“Conversations like this one” – that ‘conversation’ begins “The rational expectations hypothesis swept through macroeconomics during the 1970s and permanently altered the landscape. It remains the prevailing paradigm in macroeconomics, and rational expectations is routinely used as the standard solution concept in both theoretical and applied macroeconomic modeling.” Look, I’m glad that hypothesis is now being debated, but are you seriously saying that this disproves my point?
On the very last word of my earlier post:
“Whatever” – i.e. shut up. Well, OK, it’s your blog. But I thought these comments were meant to be pointing out my errors.
[OK, I'm embarrassed by that one. Dr. Ball rightly called me out on what really was just a snotty nonconstructive comment. I apologize.]
Ball sums up:
I’vie no objection to economics calling itself a science. I believe that is just what it should be. And it’s a really, really hard science, which other scientists don’t sufficiently appreciate. What puzzles me is why it is finding it so hard to discard wrong ideas. All sciences struggle with that, but this one seems to have more problems than most. At least one economist agrees: see the FT on 6 November, http://www.ft.com/cms/s/d0cd9ee2-6d3b-11db-9a4d-0000779e2340.html.
But look, I’m sure all of this sounds more aggressive than I want it to, because I get irritated when I think my words haven’t been read properly. I’m not interested, however, in saying that I’m right and you’re wrong. There’s a lot I can learn from this exchange. And I recognize that I could have done more to indicate that there are many branches of economics, by no means all of which suffer from the defects I mentioned. If I’ve provoked discussion, the article has served its purpose. Let’s try to keep it as discussion, and not turn it into a battle.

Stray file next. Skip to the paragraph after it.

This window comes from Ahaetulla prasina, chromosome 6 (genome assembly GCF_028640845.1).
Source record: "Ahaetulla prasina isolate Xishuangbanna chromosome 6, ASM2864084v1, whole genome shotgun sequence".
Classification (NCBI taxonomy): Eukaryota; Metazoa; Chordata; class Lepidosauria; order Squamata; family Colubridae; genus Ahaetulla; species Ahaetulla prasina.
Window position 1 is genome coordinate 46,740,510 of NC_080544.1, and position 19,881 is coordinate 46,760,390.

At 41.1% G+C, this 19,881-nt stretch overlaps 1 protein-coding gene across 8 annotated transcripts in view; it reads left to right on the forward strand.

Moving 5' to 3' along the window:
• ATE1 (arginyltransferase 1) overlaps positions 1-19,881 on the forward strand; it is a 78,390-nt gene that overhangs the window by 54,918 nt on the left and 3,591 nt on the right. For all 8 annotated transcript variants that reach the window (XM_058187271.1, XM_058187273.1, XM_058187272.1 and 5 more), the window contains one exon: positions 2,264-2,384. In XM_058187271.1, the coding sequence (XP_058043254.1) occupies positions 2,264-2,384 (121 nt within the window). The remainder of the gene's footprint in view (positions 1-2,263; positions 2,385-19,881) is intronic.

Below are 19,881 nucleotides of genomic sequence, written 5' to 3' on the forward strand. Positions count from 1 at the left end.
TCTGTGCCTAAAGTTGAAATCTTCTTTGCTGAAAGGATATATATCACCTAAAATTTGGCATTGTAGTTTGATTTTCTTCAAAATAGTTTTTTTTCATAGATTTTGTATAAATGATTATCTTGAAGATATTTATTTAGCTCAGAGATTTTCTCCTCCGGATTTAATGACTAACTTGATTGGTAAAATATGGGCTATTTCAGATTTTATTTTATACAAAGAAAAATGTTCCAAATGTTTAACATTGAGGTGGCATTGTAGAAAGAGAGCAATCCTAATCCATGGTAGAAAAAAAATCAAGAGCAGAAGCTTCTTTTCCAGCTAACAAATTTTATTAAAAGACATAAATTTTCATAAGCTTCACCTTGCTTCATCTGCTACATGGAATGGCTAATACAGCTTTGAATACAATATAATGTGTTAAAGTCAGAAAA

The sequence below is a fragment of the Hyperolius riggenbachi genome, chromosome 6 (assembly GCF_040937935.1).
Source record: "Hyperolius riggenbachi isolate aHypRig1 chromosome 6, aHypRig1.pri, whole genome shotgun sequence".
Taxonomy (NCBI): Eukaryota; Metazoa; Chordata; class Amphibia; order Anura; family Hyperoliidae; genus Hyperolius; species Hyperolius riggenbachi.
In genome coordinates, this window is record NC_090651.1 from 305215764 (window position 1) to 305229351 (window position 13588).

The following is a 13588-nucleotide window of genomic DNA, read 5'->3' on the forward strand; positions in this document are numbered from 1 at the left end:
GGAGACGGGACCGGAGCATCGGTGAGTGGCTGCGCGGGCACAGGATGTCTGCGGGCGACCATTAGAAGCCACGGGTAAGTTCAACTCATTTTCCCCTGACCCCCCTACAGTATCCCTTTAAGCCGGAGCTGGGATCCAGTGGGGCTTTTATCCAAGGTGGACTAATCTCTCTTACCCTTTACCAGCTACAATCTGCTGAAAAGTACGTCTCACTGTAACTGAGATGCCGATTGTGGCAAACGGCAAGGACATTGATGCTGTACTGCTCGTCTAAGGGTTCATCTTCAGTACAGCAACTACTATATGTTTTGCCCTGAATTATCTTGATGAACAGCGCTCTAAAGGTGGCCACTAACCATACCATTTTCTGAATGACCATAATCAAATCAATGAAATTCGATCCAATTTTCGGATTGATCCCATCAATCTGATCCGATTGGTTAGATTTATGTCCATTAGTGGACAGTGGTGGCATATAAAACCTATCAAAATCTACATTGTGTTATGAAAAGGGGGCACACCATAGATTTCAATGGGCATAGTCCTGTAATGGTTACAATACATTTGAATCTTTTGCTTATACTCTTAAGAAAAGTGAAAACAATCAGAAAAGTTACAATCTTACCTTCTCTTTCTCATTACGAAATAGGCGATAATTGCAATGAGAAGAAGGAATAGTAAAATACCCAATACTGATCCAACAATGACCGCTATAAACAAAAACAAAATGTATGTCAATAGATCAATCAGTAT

The only thing I omitted from these remarks were comments specifically directed to other comments. If you are interested in those -- as well as my own response to Dr. Ball's response -- I refer you back to the comment section of the original post.
TrackBack URL for this entry:
Listed below are links to blogs that reference Fisking Dave Altig (Philip Ball Responds) :
- Part-Time Workers Are Less Likely to Get a Pay Raise
- Learning about an ML-Driven Economy
- Hitting a Cyclical High: The Wage Growth Premium from Changing Jobs
- Thoughts on a Long-Run Monetary Policy Framework, Part 4: Flexible Price-Level Targeting in the Big Picture
- Thoughts on a Long-Run Monetary Policy Framework, Part 3: An Example of Flexible Price-Level Targeting
- Thoughts on a Long-Run Monetary Policy Framework, Part 2: The Principle of Bounded Nominal Uncertainty
- Thoughts on a Long-Run Monetary Policy Framework: Framing the Question
- What Are Businesses Saying about Tax Reform Now?
- A First Look at Employment
- Weighting the Wage Growth Tracker
- June 2018
- May 2018
- April 2018
- March 2018
- February 2018
- January 2018
- November 2017
- October 2017
- September 2017
- August 2017
- Business Cycles
- Business Inflation Expectations
- Capital and Investment
- Capital Markets
- Data Releases
- Economic conditions
- Economic Growth and Development
- Exchange Rates and the Dollar
- Fed Funds Futures
- Federal Debt and Deficits
- Federal Reserve and Monetary Policy
- Financial System
- Fiscal Policy
- Health Care
- Inflation Expectations
- Interest Rates
- Labor Markets
- Latin America/South America
- Monetary Policy
- Money Markets
- Real Estate
- Saving, Capital, and Investment
- Small Business
- Social Security
- This, That, and the Other
- Trade Deficit
- Wage Growth